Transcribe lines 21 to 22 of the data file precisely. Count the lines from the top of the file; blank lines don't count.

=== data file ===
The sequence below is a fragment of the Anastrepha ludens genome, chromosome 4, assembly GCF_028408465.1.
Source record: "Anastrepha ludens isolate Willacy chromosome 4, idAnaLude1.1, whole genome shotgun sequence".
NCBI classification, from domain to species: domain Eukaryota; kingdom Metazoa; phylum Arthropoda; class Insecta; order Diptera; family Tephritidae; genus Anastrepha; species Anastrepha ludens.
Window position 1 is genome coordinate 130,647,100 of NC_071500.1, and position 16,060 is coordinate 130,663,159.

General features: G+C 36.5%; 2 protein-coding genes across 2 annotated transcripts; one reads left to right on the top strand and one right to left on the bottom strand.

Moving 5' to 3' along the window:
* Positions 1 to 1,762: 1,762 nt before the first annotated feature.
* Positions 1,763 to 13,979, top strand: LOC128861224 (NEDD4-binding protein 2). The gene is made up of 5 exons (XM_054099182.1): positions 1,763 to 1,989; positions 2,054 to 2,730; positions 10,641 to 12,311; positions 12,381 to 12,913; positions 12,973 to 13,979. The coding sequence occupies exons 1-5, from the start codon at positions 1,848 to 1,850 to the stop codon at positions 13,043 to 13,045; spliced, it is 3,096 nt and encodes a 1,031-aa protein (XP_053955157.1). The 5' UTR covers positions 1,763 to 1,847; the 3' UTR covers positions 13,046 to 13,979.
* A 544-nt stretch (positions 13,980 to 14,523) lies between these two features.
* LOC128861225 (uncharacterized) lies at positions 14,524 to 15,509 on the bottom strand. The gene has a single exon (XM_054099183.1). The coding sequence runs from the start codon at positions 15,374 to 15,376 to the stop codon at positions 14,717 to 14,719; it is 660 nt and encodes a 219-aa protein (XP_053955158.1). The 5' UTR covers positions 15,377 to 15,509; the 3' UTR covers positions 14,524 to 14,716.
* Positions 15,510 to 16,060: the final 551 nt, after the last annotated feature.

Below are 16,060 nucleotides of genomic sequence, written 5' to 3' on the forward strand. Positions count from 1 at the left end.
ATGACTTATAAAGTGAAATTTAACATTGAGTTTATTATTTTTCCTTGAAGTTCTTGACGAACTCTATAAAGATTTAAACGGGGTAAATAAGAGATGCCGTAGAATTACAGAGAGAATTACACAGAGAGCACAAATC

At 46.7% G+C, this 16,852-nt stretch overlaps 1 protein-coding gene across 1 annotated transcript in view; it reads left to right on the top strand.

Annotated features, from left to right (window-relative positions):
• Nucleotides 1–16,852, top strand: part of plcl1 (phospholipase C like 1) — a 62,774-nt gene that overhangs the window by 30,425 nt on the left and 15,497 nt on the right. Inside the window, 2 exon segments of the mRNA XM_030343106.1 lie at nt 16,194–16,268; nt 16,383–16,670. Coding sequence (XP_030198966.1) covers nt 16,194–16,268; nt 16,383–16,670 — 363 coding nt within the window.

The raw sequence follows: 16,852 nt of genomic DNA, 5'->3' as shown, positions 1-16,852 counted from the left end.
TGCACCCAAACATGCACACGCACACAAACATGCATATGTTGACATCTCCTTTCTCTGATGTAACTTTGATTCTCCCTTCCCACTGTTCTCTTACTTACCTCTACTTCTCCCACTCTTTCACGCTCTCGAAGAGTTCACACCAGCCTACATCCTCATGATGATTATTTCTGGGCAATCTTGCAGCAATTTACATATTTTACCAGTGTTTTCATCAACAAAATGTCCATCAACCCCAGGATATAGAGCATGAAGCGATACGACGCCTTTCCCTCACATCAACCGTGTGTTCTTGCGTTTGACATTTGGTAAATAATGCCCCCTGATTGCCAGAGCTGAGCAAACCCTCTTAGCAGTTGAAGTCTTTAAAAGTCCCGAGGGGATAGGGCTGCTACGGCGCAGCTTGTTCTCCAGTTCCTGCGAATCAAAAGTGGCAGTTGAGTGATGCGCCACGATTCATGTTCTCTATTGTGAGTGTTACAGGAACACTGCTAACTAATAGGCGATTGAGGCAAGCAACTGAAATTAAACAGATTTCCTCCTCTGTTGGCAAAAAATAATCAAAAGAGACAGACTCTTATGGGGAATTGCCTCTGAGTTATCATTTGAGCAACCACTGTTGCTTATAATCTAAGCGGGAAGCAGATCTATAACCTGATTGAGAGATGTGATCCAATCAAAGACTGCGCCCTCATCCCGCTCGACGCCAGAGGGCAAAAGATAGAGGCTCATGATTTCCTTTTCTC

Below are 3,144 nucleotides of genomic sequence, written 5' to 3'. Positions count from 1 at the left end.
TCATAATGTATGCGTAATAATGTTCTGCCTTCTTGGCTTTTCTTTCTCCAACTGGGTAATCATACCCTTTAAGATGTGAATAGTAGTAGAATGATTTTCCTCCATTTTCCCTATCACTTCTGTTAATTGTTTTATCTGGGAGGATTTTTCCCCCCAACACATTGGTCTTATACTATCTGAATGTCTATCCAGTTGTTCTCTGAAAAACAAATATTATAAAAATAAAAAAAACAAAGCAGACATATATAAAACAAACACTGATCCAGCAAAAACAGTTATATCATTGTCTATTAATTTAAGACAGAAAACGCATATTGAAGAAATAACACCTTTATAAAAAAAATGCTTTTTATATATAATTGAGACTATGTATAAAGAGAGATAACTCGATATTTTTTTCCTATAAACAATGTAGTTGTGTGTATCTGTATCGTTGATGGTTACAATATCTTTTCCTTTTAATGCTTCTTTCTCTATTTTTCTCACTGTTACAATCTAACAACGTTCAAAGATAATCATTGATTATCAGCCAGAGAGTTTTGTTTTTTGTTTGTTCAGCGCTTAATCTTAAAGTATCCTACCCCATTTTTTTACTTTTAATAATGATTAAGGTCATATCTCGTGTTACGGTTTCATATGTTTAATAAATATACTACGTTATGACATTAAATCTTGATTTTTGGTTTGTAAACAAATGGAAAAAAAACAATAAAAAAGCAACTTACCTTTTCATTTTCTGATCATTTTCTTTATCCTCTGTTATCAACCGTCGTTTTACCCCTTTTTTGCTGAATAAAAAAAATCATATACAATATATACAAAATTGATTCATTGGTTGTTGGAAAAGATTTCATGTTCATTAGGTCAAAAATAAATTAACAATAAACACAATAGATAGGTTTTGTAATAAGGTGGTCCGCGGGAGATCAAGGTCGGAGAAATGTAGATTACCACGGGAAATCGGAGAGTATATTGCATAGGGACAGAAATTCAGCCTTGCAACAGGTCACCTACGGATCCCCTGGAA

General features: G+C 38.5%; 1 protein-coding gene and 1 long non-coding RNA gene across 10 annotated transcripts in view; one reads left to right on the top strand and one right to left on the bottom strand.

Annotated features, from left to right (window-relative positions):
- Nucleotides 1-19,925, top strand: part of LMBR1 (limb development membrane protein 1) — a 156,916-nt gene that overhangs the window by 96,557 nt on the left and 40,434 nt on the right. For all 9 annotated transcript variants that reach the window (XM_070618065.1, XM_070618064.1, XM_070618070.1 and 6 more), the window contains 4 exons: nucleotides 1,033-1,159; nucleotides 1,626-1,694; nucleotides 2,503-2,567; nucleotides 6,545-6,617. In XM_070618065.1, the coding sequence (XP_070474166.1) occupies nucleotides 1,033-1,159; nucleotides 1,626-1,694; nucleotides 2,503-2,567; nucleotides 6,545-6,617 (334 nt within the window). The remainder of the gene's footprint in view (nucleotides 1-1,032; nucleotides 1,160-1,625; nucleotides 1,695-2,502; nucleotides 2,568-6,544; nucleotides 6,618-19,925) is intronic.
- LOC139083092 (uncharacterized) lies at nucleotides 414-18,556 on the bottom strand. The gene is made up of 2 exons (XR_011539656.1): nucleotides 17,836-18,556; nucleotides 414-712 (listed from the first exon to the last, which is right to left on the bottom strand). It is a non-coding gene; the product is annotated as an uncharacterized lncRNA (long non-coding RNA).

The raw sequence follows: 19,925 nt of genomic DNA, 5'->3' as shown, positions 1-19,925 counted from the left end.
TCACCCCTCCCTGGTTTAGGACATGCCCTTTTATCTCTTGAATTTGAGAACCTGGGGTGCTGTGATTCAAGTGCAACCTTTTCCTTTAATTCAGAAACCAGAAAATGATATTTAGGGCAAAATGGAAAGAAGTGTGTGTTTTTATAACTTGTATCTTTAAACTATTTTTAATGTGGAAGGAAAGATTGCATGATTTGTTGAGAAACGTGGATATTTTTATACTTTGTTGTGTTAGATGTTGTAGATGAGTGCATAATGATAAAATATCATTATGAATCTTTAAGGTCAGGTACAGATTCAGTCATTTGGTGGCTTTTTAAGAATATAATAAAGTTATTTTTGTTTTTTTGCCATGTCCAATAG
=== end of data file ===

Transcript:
General features: G+C 38.5%; 1 protein-coding gene and 1 long non-coding RNA gene across 10 annotated transcripts in view; one reads left to right on the top strand and one right to left on the bottom strand.

Annotated features, from left to right (window-relative positions):